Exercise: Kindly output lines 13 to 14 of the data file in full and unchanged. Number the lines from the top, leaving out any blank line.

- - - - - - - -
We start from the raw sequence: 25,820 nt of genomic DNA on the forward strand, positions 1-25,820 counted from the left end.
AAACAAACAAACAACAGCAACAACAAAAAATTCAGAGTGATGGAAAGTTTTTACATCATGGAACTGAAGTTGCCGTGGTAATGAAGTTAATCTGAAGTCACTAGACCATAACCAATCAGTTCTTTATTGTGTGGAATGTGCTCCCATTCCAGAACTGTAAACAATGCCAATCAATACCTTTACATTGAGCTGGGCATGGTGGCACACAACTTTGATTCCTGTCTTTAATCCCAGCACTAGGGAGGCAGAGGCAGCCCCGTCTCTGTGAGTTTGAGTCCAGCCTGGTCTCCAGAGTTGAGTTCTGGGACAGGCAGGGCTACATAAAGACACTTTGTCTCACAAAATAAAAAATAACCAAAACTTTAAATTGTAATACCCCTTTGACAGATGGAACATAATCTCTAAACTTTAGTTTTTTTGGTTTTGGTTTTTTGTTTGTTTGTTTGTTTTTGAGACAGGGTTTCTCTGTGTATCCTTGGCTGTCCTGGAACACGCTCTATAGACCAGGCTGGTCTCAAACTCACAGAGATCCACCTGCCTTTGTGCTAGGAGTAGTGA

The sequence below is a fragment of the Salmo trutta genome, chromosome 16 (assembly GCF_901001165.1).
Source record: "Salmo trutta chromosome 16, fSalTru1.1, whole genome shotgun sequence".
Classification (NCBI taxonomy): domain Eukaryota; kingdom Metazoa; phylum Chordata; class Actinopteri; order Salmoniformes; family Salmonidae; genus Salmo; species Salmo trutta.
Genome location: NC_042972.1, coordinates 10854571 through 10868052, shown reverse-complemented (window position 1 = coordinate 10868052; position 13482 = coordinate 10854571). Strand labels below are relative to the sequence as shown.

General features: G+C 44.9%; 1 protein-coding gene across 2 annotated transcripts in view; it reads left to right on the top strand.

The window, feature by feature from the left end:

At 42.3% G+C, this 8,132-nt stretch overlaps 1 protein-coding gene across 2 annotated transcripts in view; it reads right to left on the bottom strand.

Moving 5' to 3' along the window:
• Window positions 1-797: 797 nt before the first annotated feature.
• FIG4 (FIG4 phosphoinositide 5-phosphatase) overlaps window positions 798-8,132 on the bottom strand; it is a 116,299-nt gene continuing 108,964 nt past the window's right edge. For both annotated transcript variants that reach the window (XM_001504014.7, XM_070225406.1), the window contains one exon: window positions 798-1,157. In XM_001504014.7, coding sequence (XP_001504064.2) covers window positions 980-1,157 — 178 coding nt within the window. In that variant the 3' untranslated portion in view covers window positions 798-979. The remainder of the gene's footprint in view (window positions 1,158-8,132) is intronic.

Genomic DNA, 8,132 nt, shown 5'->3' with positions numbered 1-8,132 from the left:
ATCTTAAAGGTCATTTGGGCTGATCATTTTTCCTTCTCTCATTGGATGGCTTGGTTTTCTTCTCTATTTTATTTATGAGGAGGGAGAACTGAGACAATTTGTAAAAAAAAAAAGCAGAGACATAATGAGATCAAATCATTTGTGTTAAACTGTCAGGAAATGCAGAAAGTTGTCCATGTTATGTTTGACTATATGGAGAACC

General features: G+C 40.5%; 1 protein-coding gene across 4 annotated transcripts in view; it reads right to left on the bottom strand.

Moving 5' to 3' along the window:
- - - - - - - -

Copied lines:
Genomic DNA, 8,132 nt, shown 5'->3' with positions numbered 1-8,132 from the left:
ATCTTAAAGGTCATTTGGGCTGATCATTTTTCCTTCTCTCATTGGATGGCTTGGTTTTCTTCTCTATTTTATTTATGAGGAGGGAGAACTGAGACAATTTGTAAAAAAAAAAAGCAGAGACATAATGAGATCAAATCATTTGTGTTAAACTGTCAGGAAATGCAGAAAGTTGTCCATGTTATGTTTGACTATATGGAGAACC